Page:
Odds and Ends: Slowing sales; Airbus in Japan; MRJ delay; Crandall on merger

Slowing Jet Sales: Within a few days, Bloomberg, Reuters and The Seattle Times each had stories about slowing jet sales.

Here is the Bloomberg story, focusing on cargo sales.

Here is the Reuters story.

Here is The Seattle Times story.

The theme of each is worrisome, but with Richard Aboulafia’s comments to The Times, we disagree with his view on American Airlines. American has an ancient fleet of Boeing MD-80s and aging Boeing 757s that have to be replaced, and we believe the Airbus and Boeing orders won’t go away if the merger with US Airways is blocked.

Airbus still trying Japan: Airbus, which has never had a lot of luck penetrating the market in Japan, still appears to have an uphill battle, according to this article. The Reuters piece quotes Airbus’ John Leahy at the Paris Air Show; when we spoke with Leahy by phone from the IATA AGM immediately before the PAS, Leahy wasn’t quite as upbeat as quoted in the Reuters article. Leahy tamped down speculation that he’d have a Japanese order for the A350 at the PAS (and he did not) but neither was he ready to predict any timeline when one might be forthcoming.

Aspire Aviation continues to believe Boeing may place the 777X wing production in Japan as a means to secure 777X orders and block the A350.

Mitsubishi’s delay: Mitsubishi’s latest delay on the MRJ90 program is being blamed on not following FAA process, according to this article.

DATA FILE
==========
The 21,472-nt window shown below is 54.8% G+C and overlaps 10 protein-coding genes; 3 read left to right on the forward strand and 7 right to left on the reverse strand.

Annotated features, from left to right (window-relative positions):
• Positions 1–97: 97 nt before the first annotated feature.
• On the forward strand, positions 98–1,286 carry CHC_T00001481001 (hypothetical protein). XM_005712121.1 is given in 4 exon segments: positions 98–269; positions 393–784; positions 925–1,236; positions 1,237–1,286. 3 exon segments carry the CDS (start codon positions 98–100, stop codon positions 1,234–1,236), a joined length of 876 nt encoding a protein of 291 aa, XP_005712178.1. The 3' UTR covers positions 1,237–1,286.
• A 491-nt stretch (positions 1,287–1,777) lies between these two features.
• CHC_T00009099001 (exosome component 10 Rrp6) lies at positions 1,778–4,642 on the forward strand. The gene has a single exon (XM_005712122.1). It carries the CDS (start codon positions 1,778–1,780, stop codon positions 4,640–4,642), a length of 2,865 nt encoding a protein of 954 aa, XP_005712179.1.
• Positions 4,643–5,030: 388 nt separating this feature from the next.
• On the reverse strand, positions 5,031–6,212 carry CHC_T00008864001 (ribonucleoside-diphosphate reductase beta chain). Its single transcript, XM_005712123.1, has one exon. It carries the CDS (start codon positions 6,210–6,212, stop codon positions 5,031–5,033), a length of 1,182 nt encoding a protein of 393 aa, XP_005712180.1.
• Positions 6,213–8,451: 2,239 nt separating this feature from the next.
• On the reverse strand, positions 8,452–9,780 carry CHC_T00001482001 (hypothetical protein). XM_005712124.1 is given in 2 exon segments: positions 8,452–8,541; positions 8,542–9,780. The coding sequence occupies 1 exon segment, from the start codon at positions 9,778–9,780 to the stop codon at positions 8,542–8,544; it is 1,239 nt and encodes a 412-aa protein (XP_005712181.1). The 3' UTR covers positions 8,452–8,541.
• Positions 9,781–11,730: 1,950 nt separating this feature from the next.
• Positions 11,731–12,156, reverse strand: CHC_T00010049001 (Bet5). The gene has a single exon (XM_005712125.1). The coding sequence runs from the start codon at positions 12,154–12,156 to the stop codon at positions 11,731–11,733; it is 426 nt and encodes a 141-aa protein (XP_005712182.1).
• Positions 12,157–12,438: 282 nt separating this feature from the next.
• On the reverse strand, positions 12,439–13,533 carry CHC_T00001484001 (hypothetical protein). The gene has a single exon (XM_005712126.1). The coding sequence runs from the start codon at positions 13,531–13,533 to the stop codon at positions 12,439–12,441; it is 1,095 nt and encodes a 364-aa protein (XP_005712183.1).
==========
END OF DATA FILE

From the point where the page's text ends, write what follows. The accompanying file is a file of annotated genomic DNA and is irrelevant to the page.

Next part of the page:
Poor South Carolina 787 deliveries: All Things 787 reports that Boeing’s Charleston (SC) 787 assembly plant has delivered only four 787s this year.

Crandall on DOJ AA-US lawsuit: Former American Airlines CEO Robert Crandall (who retired in 1998) has a very good analysis of the faults of the Department of Justice lawsuit to block the American-US Airways merger in this Bloomberg TV interview. He’s first up in the 22 minute segment.

Desperation: Kingfisher sued International Aero Engines for $236m over allegedly defective and poorly designed engines on the Airbus A320. This doesn’t pass the laugh test and smacks of desperation. The V2500 has been on the A320 for decades and seems to have been designed just fine and performing well.

39 Comments on “Odds and Ends: Slowing sales; Airbus in Japan; MRJ delay; Crandall on merger

  1. Selling aircraft to lower trade deficits, has been a great sales argument for decades in countries like Japan, Korea and China.

    http://community.seattletimes.nwsource.com/archive/?date=19900418&slug=1067036

    “Afterall, as the Atlantic’s James Fallows has
    pointed out, U.S.-Japan trade imbalances
    have long been so large that Tokyo has
    felt obligated to find ways to boost its
    purchases of American goods. In the
    absence of compelling technical reasons
    to buy European, therefore, Japan’s
    highly regulated airlines surely had little